31% of global CFO respondents said they do not currently have enough people with software and technology experience within the finance function.  Furthermore, when asked what the biggest challenge is for recruiting future F&A talent, more than a third (36%) of overall respondents noted that it is difficult to find candidates with both technology and F&A skills.

“It’s positive to see that so many companies are now focusing on growth and that business leaders plan to pursue ambitious strategies to make this happen.  The global economy is in a period of recovery and it is vital that the finance function, which lies at the heart of business, is appropriately skilled to address the many challenges ahead,” said BlackLine CEO Marc Huffman.  “Business leaders must ensure that we retain and develop the people we have and are also in a position to attract the best the market has to offer; but as the survey shows, this can be challenging.”

The Way Forward

Responses suggest there are a number of areas businesses could invest in to help solve this modern-day skills gap, including updating outdated technology or processes.  The importance of addressing these issues is clear, with a quarter of respondents (25%) saying legacy technology and processes at their organisation make it difficult to attract the best candidates.  In fact, legacy technology and processes were seen as more of a challenge for recruitment than being able to offer a competitive salary (19%).  Other challenges and opportunities identified include:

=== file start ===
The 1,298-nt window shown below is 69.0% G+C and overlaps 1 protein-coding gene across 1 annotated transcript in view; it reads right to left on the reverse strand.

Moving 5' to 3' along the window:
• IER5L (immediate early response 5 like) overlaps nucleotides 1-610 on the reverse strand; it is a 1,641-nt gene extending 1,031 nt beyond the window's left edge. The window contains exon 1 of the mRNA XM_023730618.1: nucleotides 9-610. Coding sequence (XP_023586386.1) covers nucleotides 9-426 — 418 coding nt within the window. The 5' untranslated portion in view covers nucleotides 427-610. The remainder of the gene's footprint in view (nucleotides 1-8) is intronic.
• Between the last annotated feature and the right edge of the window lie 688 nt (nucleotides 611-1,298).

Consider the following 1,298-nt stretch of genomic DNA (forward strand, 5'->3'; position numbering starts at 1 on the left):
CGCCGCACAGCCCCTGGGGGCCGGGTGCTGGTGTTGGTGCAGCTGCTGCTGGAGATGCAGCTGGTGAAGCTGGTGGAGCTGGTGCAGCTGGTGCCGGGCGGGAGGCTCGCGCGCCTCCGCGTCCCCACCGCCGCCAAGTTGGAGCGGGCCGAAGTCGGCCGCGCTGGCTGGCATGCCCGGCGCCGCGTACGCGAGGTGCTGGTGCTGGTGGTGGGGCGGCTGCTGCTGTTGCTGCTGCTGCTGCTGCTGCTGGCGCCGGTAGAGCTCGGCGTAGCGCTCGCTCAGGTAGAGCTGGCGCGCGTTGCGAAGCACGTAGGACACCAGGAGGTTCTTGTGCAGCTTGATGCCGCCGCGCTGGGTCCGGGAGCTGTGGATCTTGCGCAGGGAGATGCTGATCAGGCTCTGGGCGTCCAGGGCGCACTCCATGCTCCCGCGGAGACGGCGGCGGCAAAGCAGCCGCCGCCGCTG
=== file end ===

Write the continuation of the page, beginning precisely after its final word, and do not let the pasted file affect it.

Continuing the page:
• The need to reduce transactional, mundane work.  When asked about the biggest negative impact on finance employee retention the top three issues were: a lack of opportunities to develop new skills because transactional work takes up so much time (28%); no time to focus on future career development (26%); and becoming bored with the mundane, repetitive nature of the job (26%).
  • Addressing outdated perceptions of F&A roles that make it challenging to recruit good candidates.When asked what stops people from starting a career in F&A, a lack of understanding about F&A’s integral role within the wider business was identified as the main reason by both C-suite execs and finance professionals.
  • Revising traditional educational pathways that young F&A candidates tend to follow.  29% of C-suite and F&A professionals believe academic courses need to focus more on technology skills.

Mr. Huffman continued: “Finding people with the right technology and F&A skills seems to be at the heart of the issue.  To attract the best and the brightest finance talent moving forward, we must reevaluate tools, training and development, in addition to the perceived role that F&A plays within the business.  Delivery of business growth as opposed to purely survival will be dependent upon building a finance function that is as technology literate as it is financially literate.  People need to be freed from the mundane and given the space to focus on strategic business insight and value.”

More information, including a detailed whitepaper on the research, can be found here.